Emerging models for payment reform, Part 1
Episode-based payments

Emerging models for payment reform, Part 2

Today’s post will continue exploring emerging models for payment reform through an excellent summary paper [scroll to p.9] by M. Rosenthal in the New England Journal of Medicine (“Beyond Pay-for-Performance – Emerging Models of Provider-Payment Reform”, September 2008).

She lists the following models at various stages of development (as of her writing in 2008):

  • Incremental reform: non-payment for avoidable complication (surgery on the wrong body part or catheter-associated urinary tract infections, for instance) – currently in use.
  • Primary care payment reform
  1.  
    1. Tiered case-management fees in addition to fees for service, paid per patient per month to practices demonstrating “medical homes” characteristics (a setup with more low-level interactions with patients designed for the primary care physician to take more responsibility in integrating the care of the patient) and including performance fees – pilot under development
    2. Primary care capitation with performance incentives – pilot under development.
  • Episode-based payment reform
  1.  
    1. Episode-based payment model that defines global case rates for given clinical conditions, with a comprehensive score card, risk stratification and complication allowance – Prometheus, pilot under development.
    2. 90-day global fee paired with high-reliability process improvements to achieve 40 best-practice standards – in use now.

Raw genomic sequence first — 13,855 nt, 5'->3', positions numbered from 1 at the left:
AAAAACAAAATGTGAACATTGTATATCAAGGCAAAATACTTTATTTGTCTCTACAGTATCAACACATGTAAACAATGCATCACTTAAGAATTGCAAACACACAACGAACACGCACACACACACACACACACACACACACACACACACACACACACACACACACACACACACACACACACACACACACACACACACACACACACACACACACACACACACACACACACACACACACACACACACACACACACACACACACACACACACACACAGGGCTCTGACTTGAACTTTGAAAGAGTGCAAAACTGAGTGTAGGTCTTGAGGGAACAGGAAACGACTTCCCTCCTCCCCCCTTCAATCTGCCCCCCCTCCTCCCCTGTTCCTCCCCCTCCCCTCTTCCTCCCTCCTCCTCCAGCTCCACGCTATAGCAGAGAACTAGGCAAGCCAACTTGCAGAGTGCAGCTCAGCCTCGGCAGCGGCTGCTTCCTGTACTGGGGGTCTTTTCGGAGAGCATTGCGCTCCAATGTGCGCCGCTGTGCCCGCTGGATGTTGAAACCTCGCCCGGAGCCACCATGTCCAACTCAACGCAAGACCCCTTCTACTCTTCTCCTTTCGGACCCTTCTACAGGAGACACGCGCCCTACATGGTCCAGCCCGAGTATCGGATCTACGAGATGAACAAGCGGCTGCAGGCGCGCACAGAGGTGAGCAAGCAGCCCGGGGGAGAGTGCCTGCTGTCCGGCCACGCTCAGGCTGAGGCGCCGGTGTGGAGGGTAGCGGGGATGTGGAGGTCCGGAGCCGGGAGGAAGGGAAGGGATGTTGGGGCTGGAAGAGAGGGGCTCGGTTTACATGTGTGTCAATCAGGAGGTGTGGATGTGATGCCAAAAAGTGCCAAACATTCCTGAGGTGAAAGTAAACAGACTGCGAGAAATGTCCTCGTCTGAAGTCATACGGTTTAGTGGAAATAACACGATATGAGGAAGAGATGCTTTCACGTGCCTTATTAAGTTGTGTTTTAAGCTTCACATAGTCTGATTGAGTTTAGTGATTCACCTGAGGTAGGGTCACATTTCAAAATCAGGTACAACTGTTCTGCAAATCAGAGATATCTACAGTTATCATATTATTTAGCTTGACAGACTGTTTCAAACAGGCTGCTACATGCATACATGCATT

• Shared savings
  1.  
    1. Bonus for demonstrating slower growth in spending for patient care relative to peers, quality of performance affects share of savings – in use now
    2. Primary care physicians eligible to share in savings according to their performance on use of generics, emergency room visits and other criteria – in use now.

Common themes to these models include:

  • Value-based payments, driven by cost control as well as adherence to clinical guidelines and quality measures
  • The need to distinguish random variations in outcomes and patient mix from variation in practices and avoidable complications.
  • Connections between payment models and specific care delivery and organizational models (e.g., shared-savings models and large, integrated healthcare systems.)
Rosenthal also points out the importance of political factors in advancing or hindering reform, since the goals of the new payments models are to slow spending growth and move care from intensive (expensive) settings to less intensive (less expensive) ones.

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